Whether it’s face to face, via the internet, by reading a book or watching a DVD. Find someone you can use as a mentor to help guide you through the creative process.
2. Attend workshops.
Check the skill level, but don’t be intimidated. There is often a wide range of skill levels, from beginner to advanced, in every workshop. Try to learn from everybody.
3. Join an art society and attend demonstrations.
This is great for accountability, to ensure you are painting on a regular basis. But it can also be a great source of critique and a excellent opportunity to learn from other artists in your community.
4. Get quality tools.
Getting the proper tools can make the job ten times easier. While some things you can afford to skimp on, having the proper paints, paper and brushes is imperative. The best watercolour paper is Saunders or Arches. For brushes, always have a fat bellied one with a point and a 1” flat brush.
Make sure your watercolour tubes are purchased from a reputable art store. Start with a mix of Cadmium Red, Alizarin Crimson, Aureolin, Raw Sienna, Burnt Sienna, Ultramarine blue, Cobalt Blue and Cerulean blue. From these you can mix deep vibrant darks as well as transparent glowing washes.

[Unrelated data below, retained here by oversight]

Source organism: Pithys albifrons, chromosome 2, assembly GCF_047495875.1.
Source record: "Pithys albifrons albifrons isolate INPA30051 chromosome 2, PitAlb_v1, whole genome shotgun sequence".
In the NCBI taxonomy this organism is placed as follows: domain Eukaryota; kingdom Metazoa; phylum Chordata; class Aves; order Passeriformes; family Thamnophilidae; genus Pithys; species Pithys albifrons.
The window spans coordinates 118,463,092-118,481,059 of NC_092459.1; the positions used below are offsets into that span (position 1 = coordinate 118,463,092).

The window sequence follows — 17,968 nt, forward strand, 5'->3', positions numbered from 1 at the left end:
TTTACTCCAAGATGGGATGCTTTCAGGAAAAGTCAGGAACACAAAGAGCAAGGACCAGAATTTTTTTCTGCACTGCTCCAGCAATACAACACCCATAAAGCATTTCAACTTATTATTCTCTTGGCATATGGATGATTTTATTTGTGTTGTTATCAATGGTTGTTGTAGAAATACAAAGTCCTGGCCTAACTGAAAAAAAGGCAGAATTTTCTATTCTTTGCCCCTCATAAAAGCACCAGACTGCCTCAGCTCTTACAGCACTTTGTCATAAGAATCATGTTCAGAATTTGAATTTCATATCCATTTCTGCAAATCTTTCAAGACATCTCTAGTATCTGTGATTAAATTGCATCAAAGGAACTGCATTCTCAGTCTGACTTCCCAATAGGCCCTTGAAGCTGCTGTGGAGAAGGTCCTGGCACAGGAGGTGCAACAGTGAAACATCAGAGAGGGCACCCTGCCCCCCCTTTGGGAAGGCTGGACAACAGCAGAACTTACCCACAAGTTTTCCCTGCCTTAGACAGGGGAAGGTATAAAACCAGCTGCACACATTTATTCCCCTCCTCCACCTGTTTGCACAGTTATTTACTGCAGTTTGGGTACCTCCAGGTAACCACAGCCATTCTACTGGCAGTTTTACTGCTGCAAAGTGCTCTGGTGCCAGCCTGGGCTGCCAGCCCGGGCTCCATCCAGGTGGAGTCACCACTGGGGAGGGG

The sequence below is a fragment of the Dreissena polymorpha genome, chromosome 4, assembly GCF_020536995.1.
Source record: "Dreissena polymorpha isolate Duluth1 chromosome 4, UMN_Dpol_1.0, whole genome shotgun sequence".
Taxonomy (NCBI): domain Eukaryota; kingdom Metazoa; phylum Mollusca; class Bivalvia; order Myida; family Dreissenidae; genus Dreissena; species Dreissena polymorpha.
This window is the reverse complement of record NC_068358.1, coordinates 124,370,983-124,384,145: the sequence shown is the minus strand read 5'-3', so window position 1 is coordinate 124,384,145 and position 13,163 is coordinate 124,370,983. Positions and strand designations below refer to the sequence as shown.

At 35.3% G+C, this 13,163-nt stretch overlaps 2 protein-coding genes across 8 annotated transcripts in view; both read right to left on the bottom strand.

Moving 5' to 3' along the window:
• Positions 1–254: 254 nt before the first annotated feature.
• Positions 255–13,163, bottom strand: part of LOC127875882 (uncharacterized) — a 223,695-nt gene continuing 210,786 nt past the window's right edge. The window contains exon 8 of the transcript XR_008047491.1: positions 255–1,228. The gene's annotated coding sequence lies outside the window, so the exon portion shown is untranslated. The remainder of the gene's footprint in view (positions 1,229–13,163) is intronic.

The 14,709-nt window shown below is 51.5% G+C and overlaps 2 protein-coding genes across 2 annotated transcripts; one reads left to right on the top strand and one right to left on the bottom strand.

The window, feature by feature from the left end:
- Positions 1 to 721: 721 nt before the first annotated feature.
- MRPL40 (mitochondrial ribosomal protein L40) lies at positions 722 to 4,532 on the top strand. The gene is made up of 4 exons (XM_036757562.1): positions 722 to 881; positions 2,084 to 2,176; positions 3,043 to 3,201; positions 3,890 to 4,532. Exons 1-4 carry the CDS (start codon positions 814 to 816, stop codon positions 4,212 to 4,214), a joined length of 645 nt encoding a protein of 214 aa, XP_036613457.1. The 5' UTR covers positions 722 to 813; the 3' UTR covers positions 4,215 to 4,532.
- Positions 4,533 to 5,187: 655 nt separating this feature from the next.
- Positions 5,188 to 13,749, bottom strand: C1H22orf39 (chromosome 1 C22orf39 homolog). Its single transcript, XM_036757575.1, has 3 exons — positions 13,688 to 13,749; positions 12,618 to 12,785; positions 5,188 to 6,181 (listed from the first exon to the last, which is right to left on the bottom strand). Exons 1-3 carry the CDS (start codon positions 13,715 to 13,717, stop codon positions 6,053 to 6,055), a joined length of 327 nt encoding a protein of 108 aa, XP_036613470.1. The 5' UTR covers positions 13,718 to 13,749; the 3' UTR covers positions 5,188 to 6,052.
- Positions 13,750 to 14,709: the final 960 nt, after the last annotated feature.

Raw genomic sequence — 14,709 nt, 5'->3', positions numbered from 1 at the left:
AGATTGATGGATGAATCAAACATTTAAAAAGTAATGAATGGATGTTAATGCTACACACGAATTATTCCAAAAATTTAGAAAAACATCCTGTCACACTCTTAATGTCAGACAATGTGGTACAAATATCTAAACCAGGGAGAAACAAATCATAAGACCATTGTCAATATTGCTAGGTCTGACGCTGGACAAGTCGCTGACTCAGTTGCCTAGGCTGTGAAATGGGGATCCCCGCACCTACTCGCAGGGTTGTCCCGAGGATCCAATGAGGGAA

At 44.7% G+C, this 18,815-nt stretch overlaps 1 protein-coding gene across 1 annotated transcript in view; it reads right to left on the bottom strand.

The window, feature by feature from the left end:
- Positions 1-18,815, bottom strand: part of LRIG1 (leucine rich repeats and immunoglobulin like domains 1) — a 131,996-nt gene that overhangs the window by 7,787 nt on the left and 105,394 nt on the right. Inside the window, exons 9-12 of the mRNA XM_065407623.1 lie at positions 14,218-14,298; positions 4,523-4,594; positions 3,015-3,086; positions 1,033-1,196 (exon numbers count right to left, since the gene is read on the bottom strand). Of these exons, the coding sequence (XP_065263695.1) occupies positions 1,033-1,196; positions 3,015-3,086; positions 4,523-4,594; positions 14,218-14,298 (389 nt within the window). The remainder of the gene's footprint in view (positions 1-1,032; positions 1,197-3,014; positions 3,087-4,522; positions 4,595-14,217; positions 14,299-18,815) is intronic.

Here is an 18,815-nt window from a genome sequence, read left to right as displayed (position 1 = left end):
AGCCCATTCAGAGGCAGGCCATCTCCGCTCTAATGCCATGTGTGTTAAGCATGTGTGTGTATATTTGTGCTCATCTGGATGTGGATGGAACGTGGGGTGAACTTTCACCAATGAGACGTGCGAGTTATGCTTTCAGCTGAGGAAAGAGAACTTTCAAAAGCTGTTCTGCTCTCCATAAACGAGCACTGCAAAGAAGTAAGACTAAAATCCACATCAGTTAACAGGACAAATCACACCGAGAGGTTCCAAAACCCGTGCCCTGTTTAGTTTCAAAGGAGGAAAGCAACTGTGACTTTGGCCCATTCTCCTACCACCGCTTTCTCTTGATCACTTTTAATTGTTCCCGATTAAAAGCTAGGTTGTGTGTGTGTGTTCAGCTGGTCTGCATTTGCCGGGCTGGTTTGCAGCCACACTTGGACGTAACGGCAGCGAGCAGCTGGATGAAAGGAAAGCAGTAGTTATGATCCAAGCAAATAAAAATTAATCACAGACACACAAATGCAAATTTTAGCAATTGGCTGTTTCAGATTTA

Here’s where you can cut corners. The mixing palette is of great importance, but it really only need be white, and large. A plastic BBQ plate from the $2 shop is equally as effective as expensive art shop palettes.
A child’s sand bucket works great as a water container; and a bath towel can be used for absorbing water from your brush. Get a spray bottle with a fine mist for wetting your paper and paints.
You’ll also need a board to stick your paper to, light weight, so it can be easily moved. (Coat it with an acrylic sealer to make it waterproof.)
Get masking tape, to give a clean edge to your painting. Buy a few 2B pencils for your drawing. And save one of your old cut up credit cards for making marks in drying paint.
With the above materials you are set to produce watercolor paintings. Get familiar with your colors by making swatches on paper, label them, mix them wet into wet and note the results. Keep in mind, the less you stir the paint, the fresher the result.
5. Give yourself attainable goals.
Set simple, achievable goals, such as: I will paint a painting showing a light area, a mid-tone area, and a dark area. Forget the fancy brushwork or dazzling color, just try for your tonal contrast.
These suggestions should be enough to get you started. Keep practicing, and until we meet again, happy painting!